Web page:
“How noble and good everyone could be if, at the end of each day, they were to review their own behavior and weigh up their rights and wrongs. They would automatically try to do better at the start of each new day and, after a while, would certainly accomplish a great deal.” — Anne Frank
Anne Frank wasn’t the only famous person to recognize the benefits of recording elements of her daily behavior. Benjamin Franklin set 13 personal goals for himself, and used detailed grids to measure his progress toward each (yes, that’s why the popular organizer is called a Franklin Planner). His conclusion: “I was surprised to find myself so much fuller of faults than I had imagined, but I had the satisfaction of seeing them diminish…” Ernest Hemingway recorded how many words he wrote each day on a piece of cardboard mounted under a stuffed gazelle head. He said it helped him to “not kid himself.” Elite athletes routinely keep logs of their performance and the factors that seem to contribute to peak performance.
Research confirms the insights of these famous figures. Regularly recording aspects of your behavior and progress toward your goals—a process psychologists call self-monitoring—enhances success in making a variety of life changes. The National Weight Control Registry, which tracks those rare people who have kept off 30 pounds for at least a year, reports that one of the few predictors of lasting weight loss is keeping records of eating and exercise habits. Similarly, students who keep records of their studying perform better than those who don’t. In clinical situations, self-monitoring has been shown to be an effective tool that can aid in reducing alcohol consumption, smoking, disruptive classroom behavior, nail biting and even hallucinations! Of course, simply recording behavior itself tends to have modest effects that diminish over time. But it can be a powerful, performance-enhancing tool when combined with a clear sense of one’s ultimate ambitions, motivating near-term goals, and the other techniques for change that we’ve covered in this series of articles.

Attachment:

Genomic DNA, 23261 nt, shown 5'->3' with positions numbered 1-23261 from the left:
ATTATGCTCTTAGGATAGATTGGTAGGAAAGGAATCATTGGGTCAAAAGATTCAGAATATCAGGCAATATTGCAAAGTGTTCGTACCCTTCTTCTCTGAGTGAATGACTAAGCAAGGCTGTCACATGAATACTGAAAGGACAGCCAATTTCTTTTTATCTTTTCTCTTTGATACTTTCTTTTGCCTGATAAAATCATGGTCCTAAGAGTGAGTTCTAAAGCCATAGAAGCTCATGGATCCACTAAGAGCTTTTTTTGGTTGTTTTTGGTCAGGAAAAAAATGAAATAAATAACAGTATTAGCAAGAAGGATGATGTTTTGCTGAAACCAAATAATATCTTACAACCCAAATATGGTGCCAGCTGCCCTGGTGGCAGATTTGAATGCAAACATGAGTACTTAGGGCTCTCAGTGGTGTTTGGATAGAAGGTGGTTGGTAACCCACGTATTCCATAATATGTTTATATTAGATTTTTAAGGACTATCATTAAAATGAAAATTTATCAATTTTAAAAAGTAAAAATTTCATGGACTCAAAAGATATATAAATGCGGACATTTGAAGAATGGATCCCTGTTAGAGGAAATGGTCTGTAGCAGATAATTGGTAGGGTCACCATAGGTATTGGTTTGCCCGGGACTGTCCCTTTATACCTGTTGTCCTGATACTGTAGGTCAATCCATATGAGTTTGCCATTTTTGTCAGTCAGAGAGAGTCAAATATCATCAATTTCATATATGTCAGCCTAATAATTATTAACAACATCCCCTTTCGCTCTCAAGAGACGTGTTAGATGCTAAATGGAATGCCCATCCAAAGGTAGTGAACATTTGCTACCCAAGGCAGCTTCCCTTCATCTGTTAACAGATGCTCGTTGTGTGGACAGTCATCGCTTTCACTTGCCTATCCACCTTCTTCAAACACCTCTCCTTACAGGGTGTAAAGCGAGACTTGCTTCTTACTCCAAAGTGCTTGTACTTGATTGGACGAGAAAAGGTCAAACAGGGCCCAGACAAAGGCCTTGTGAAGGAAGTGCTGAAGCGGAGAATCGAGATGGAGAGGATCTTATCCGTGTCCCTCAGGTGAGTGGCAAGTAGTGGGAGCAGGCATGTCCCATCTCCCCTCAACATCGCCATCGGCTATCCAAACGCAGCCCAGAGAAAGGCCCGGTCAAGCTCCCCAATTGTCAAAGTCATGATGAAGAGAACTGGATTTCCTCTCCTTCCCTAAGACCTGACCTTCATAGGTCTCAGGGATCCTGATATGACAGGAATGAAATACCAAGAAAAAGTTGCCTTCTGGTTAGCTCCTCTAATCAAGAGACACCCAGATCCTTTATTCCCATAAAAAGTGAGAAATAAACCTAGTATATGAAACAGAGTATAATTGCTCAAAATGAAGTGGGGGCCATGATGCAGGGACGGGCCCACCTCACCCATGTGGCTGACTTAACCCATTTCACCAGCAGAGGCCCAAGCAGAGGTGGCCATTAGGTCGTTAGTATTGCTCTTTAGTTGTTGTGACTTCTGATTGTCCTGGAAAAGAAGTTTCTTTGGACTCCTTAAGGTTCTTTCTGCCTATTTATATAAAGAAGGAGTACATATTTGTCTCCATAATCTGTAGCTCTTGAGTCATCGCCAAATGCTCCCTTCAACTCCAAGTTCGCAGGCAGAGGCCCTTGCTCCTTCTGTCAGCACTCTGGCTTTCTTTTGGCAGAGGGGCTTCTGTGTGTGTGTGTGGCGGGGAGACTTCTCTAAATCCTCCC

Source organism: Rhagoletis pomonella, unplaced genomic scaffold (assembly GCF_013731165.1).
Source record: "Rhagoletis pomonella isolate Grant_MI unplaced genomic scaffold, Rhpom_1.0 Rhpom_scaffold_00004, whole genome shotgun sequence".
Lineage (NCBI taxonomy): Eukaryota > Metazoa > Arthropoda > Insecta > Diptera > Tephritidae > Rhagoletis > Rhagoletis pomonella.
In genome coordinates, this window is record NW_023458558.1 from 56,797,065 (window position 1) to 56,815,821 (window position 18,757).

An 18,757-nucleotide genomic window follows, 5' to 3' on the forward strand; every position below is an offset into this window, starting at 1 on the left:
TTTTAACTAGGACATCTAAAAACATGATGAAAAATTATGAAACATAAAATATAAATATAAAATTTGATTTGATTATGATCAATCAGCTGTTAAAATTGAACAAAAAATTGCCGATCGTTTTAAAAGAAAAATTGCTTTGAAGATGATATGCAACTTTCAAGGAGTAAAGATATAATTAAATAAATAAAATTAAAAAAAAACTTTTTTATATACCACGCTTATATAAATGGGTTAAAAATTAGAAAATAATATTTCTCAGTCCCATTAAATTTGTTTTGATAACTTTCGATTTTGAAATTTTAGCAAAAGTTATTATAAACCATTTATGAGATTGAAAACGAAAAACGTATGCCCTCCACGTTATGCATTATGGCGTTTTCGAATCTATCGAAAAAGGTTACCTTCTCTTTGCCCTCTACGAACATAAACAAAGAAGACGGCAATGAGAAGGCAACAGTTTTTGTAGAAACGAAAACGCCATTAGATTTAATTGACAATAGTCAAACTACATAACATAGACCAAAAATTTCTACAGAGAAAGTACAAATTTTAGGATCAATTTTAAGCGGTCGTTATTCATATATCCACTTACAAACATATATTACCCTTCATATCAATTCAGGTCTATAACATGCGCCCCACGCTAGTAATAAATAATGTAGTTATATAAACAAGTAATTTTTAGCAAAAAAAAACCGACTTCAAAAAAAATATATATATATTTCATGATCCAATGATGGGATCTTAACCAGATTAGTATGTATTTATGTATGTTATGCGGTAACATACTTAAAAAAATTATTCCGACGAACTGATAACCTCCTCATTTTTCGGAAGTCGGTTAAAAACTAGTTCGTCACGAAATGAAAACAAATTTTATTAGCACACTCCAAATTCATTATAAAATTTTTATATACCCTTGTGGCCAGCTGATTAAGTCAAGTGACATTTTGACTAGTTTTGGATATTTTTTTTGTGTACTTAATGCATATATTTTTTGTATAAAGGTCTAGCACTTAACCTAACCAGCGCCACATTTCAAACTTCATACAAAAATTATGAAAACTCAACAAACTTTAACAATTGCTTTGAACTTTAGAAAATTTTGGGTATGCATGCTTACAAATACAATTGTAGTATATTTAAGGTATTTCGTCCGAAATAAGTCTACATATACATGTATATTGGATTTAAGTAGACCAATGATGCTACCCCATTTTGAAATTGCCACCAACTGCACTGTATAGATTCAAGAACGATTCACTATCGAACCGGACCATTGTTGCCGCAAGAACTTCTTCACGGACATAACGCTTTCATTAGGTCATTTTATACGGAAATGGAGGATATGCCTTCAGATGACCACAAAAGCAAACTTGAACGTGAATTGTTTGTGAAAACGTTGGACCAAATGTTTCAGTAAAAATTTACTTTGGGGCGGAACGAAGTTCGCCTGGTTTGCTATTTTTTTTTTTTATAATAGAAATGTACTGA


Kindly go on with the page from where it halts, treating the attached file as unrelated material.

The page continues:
The first step to self-monitoring is to identify your goals. Your goals should be attainable and should be broken up in to Short, Intermediate, and Long Term. Simply stating "I want to lose weight" or "I want to get in shape" isn't sufficient--your goals should be easily identifiable, describable, and specific ("I want to lose 5 lbs. of fat in 2 months", for example).
The second step to self-monitoring would be to keep a log, or collect data. Keep it simple! Write down how much time you spend doing cardiovascular exercise, lifting weights, sets/reps/amount of weight lifted, stretching/flexibility, etc. Utilizing the workout lists I provide in my class is a great starting point. Check off what you did and how much weight, for example. I would also recommend keeping track of the progress you make utilizing a 1-10 scale, with 0 being no progress and 10 being outstanding progress. Each day, after doing a workout, write down how you felt about the workout and/or specific exercises.
You might also want to track such health-related measures such as weight, body-fat, hydration, medication needs, blood-pressure, measurements (such as hips/thighs), etc.
More powerful than the actual data is the analysis of the data. That is what I try to focus on. I am more concerned with overall trends than simple one-time data. I've worked with a lot of folks who become sad/angry when they weight themselves and have lost no weight from one time to the next; but, what is the trend? Is it downward? Is what you're doing overall working? Do changes need to be made?
Remember that self-monitoring is self-reward. Recording progress and seeing changes for the better encourages folks to celebrate success. On the flip-side, seeing results that aren't ideal can provide thought-provoking rebukes to current strategies. Self-Monitoring also will keep your eyes on the ultimate prize--those goals that you wrote down earlier. Most importantly, though, self-monitoring will provide accountability.
Having a trainer is one form of accountability. The most powerful form of accountability is, no doubt, self-accountability. You need to be honest with yourself. Even if you have a bad day or bad week it is better to address that, make corrections, and move on, no matter the short-term outcome. Keep your eyes on the prize!
* The Science of Self-Monitoring, Dr. Stephen Kraus, Ph.D., www.FitnessCoachPro.com
* Garfield C. Peak Performers: The New Heroes of American Business, New York, NY: Avon: 1986
* Watson DL, Tharp RG. Self-Directed Behavior: Self-Modification for Personal Adjustment. Pacific Grove, CA: Brooks/Cole